Strings Attached: Assessing Outside Investor Deal Terms

Many entrepreneurs dream of the day when others see the value they have built in their startup businesses and potential for more growth, and are willing to write that big check – the one that provides enough cash to take their companies to the next level.

But is the dream all it’s cracked up to be? Just as there’s no free lunch, an investment from outside investors comes with strings attached. Some are strings you can live with and some are deal-breakers:

  • Loss of control over the company – The investor(s) may require veto power over any significant action to be taken, and in some cases, can acquire enough control to oust the founder(s).
  • Loss of return on investment – The investor(s) may require the founder(s) to be “locked up” and prevented from selling any portion of their ownership until everyone else has had the opportunity to sell first.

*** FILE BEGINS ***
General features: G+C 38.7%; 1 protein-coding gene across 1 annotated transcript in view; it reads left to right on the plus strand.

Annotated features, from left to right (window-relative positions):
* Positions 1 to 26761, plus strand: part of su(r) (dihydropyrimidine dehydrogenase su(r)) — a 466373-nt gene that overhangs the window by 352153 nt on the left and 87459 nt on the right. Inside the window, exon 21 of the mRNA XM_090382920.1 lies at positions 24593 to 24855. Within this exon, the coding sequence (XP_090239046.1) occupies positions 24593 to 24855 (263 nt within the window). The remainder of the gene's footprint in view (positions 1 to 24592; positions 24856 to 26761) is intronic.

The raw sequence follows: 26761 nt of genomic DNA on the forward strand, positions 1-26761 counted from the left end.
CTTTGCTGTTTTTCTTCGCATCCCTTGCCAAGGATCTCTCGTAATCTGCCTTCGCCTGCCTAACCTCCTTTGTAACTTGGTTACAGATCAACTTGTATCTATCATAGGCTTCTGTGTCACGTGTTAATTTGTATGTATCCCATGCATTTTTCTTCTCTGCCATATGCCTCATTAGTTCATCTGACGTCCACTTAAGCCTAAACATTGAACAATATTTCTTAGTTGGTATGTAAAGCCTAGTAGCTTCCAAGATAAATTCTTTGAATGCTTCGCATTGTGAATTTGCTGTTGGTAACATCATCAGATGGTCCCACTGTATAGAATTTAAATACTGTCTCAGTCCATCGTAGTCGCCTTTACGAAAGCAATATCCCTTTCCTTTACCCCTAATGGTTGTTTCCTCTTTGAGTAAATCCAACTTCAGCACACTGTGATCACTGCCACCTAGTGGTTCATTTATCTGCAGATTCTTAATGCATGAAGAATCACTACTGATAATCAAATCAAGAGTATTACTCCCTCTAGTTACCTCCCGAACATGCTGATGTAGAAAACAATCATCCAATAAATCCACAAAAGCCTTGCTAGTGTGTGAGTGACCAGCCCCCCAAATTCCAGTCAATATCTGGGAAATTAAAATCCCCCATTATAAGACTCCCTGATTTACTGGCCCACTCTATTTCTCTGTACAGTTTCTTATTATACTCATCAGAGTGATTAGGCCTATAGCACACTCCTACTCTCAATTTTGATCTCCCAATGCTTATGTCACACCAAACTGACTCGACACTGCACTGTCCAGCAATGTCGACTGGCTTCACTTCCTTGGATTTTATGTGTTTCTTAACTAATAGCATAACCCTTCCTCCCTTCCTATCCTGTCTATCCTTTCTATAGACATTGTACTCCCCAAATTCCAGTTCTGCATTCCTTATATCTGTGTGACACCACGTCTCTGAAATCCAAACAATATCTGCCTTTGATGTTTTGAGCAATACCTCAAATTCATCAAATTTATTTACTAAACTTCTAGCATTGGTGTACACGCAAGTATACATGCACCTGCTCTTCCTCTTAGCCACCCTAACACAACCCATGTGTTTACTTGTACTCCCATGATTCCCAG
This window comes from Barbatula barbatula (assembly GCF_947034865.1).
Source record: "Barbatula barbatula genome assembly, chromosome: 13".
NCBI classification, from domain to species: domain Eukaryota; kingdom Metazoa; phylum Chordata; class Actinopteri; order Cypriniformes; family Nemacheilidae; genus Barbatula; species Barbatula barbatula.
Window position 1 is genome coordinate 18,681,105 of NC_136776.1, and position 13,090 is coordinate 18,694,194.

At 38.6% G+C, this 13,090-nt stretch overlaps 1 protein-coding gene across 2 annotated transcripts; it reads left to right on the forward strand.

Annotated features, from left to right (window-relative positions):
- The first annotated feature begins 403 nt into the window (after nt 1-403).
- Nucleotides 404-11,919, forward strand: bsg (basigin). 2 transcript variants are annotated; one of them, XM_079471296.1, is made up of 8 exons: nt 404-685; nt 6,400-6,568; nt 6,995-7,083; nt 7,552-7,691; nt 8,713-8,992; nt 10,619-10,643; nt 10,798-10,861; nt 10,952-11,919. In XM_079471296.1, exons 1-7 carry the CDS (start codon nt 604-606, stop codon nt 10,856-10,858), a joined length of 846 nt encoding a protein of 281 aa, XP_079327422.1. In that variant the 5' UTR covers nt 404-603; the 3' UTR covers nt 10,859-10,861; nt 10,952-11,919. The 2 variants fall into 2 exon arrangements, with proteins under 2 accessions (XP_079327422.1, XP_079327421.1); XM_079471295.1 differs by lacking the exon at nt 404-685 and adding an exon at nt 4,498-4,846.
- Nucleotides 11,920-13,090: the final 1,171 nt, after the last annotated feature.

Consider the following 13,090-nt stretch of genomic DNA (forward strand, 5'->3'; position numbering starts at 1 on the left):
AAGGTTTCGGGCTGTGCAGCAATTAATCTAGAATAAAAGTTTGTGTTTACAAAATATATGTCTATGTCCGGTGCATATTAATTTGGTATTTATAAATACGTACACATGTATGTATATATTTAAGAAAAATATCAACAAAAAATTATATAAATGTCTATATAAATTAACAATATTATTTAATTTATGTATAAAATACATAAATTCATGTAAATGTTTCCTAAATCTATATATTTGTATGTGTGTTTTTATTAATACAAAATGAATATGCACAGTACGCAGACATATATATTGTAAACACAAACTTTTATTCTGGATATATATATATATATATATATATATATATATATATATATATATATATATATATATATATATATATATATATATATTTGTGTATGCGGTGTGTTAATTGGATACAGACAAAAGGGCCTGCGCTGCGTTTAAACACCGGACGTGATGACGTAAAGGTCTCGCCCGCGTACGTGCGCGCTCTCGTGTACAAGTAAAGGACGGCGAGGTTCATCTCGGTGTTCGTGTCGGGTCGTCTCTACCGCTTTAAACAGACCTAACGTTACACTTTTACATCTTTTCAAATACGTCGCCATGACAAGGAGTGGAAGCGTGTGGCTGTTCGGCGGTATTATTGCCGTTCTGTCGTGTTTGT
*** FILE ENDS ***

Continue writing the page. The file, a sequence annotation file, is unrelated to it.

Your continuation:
• Paying all the financing costs – It is not uncommon for the company to foot the bill for all of the financing costs, such as legal, accounting, commissions, etc.
  • Paying ongoing costs – Often, investor(s) require seats on the governing body of the organization and also require D&O liability insurance, as well as annual audits, legal reviews, regularly held meetings (for which the attendees receive fees), and periodic reporting to investors.
  • Rights of first refusal and anti-dilution rights – The investor(s) usually reserve a right of first refusal to provide any additional financing a company may need. Even if any subsequent financing is not provided by the investor(s), they often reserve a right to participate in subsequent issuances of equity securities so that their ownership position will not be diluted.

Developing a response to these types of deal terms requires a great deal of assessment and contemplation. Entrepreneurs should take the time to review the goals they have set, establish or revise existing ones, and determine what they truly want from the businesses they have founded. Priorities change as life happens. Relinquishing control might have been a deal-breaker in an entrepreneur’s prime, but more appealing as retirement nears.

Contact Doida Law Group today if you are at a point where you’re considering selling your business and see how we can assist you with the process, mitigate risk, and help negotiate terms you’re satisfied with after exit. Click here to meet Fay.

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